Cancel Culture Talk

Event overview

On 20th December 2021, SACAC hosted a seminar on Cancel Culture. Students from ADPR and Photography department took part with great enthusiasm to learn more about this phenomenon, which is pervading every social circle and political and economic sectors in our everyday life. Sudarshan Rodriguez (CEO and Founder of RTL works) and Ariba Zaidi (Asst. Professor, Dept. of Philosophy, Zakir Hussain College, Delhi) were the guest speakers of this event. They shared their insights on the cancel culture movement and addressed students’ questions in the latter half of the event.

Ariba Zaidi kicked off the discourse by giving a basic understanding of the topic. She mentioned how the cancel culture is an alternative to physical protests. At its core, it remains an expression of dissent, a blazing flame that social media has fanned by structurally organising these voices into echo chambers. However, this way of expression usually borders on intolerance; it reflects on how the idea of freedom is misinterpreted as the absence of any boundary and social responsibility. It is not to suggest that every form of dissent holds solely negative connotations since it will always be one of the critical elements for the ascent of any society. However, this particular way of contention in play is under scrutiny. However, to counter this menace in making it is highly required to promote a society of constructive discussions. To paraphrase Professor Zaidi - "Exchange of strong views should be there for sure, but you must do it under the light of introspection."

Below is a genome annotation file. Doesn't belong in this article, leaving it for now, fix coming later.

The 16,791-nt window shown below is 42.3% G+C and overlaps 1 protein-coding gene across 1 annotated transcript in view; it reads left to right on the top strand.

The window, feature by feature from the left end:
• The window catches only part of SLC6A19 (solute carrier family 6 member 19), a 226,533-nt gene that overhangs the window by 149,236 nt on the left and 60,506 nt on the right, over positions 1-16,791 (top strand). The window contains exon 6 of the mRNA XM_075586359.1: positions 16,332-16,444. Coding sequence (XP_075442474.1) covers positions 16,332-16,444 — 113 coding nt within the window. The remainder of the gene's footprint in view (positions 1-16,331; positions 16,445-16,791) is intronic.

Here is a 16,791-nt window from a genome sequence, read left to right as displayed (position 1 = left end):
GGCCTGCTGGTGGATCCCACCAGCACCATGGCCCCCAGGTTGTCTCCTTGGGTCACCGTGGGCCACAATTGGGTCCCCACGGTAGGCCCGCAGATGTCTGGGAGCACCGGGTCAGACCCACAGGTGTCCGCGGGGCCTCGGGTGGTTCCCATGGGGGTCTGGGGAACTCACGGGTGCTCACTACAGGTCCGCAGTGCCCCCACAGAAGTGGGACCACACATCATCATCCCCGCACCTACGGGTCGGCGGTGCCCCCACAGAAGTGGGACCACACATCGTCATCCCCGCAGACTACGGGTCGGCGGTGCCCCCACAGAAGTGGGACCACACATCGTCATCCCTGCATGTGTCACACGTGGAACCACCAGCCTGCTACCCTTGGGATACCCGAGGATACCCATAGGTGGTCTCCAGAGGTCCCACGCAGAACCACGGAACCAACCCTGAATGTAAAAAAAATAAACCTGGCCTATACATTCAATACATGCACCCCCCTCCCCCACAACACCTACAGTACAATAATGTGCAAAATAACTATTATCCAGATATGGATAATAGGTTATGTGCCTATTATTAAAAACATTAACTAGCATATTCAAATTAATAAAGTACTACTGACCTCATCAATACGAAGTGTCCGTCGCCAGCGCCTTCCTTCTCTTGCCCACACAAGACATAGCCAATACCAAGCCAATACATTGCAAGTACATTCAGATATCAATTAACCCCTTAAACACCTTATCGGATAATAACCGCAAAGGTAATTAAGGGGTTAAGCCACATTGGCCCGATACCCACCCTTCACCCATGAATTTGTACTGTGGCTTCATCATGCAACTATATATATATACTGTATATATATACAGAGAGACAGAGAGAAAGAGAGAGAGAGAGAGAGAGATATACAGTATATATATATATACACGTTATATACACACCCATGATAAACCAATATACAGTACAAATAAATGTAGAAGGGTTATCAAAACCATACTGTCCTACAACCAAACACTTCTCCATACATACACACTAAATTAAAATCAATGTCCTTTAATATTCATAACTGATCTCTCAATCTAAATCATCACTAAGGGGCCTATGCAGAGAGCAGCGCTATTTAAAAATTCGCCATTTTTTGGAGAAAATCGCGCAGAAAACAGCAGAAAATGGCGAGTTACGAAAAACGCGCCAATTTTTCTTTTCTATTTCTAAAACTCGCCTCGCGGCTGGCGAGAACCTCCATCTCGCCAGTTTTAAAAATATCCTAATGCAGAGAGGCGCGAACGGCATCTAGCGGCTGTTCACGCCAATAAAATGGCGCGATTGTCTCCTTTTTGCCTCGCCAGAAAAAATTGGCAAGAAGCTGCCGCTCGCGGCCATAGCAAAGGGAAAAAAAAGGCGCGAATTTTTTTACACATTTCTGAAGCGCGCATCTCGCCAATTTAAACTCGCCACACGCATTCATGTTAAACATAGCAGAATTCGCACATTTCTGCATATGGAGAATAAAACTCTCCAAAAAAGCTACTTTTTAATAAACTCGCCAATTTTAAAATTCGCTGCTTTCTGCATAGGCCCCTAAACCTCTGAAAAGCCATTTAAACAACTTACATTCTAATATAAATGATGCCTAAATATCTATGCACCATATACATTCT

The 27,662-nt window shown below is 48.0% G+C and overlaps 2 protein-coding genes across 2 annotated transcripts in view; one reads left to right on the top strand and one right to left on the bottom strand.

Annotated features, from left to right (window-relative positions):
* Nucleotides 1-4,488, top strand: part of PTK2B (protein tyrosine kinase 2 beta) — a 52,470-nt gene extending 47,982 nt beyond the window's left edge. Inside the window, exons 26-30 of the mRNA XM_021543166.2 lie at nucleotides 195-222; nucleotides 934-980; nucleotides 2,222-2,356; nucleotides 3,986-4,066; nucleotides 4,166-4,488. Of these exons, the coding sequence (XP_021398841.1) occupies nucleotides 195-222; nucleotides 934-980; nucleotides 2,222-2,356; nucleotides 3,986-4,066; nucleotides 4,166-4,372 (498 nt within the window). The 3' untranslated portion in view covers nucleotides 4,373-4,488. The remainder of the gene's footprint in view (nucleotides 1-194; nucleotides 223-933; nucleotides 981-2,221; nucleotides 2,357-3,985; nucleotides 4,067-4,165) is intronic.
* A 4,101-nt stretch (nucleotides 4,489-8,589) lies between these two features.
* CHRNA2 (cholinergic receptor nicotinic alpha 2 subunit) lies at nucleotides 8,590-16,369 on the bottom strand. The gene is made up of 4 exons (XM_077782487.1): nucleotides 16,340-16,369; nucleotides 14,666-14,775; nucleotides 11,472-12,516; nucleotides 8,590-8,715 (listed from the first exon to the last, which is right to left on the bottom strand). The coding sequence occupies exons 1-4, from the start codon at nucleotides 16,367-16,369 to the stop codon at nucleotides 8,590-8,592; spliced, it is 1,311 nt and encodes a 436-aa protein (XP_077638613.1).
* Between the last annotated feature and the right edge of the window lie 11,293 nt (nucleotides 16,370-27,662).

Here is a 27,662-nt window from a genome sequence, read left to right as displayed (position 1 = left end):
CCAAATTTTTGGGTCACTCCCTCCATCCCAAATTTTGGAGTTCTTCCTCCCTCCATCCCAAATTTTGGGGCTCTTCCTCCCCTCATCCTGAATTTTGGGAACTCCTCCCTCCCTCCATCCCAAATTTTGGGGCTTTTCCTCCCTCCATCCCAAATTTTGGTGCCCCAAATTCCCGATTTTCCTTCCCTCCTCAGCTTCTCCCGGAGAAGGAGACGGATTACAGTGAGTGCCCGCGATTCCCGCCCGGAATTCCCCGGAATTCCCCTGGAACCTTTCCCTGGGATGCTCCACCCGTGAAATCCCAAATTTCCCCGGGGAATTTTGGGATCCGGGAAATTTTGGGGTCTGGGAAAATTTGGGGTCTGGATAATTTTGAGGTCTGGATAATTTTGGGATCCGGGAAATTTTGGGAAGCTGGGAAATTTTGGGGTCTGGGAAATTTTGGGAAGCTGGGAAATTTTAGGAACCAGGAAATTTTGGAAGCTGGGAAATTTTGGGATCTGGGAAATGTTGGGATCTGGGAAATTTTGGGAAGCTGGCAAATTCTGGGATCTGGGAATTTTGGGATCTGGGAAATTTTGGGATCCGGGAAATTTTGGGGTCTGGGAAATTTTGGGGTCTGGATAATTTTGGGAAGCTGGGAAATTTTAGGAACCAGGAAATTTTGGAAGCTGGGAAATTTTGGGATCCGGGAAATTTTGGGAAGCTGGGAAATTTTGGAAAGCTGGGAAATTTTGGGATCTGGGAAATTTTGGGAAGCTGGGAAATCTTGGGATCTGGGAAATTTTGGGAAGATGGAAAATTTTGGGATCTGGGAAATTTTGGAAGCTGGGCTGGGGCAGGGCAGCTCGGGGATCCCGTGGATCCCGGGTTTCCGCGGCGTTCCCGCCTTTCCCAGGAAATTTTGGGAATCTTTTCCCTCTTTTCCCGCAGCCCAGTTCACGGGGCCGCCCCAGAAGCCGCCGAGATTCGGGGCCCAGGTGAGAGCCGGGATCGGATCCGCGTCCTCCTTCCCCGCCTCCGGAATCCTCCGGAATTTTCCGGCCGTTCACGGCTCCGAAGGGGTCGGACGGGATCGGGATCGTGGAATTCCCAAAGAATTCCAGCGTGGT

Going for a more historical context-based analytical approach, Sudarshan Rodriguez shed light on the origin of Cancel Culture, as he mentioned how the introduction of Web 2.0 in 2006 forever changed the way opinions are formed. It increased the value of every individual statement, as every personal social media account became a form of media unto itself. People began to raise their voices collectively against social injustices and other issues. Nevertheless, its empowering factors are being overshadowed by the disempowering ones. People are being trolled, harassed and a whole array of mental health imbalance is at play because of such incidents. He believes that we as a society have grown impatient and intolerant of any opposing views, with social media actively acting as a catalyst to intensify this whole process. What needs to be done is to become more self-regulatory, but this will not happen until we become self-aware. To make such a radical shift reality in society, as engaged and connected as ours, every individual has a moral obligation to challenge their views by reflecting on them and contrasting them with those in opposition to arrive at the optimum and most constructive conclusion.

The discussion was followed by QnA session with students and commenced with students and brought to light a number of politically salient misunderstandings about the roots of the cancel culture debate. Ultimately the exchanges that unfolded between speakers and the students led to incredible insight about the topic and the term “cancel culture” itself.

Written by Shubham Bhadala and Sausthab Purkait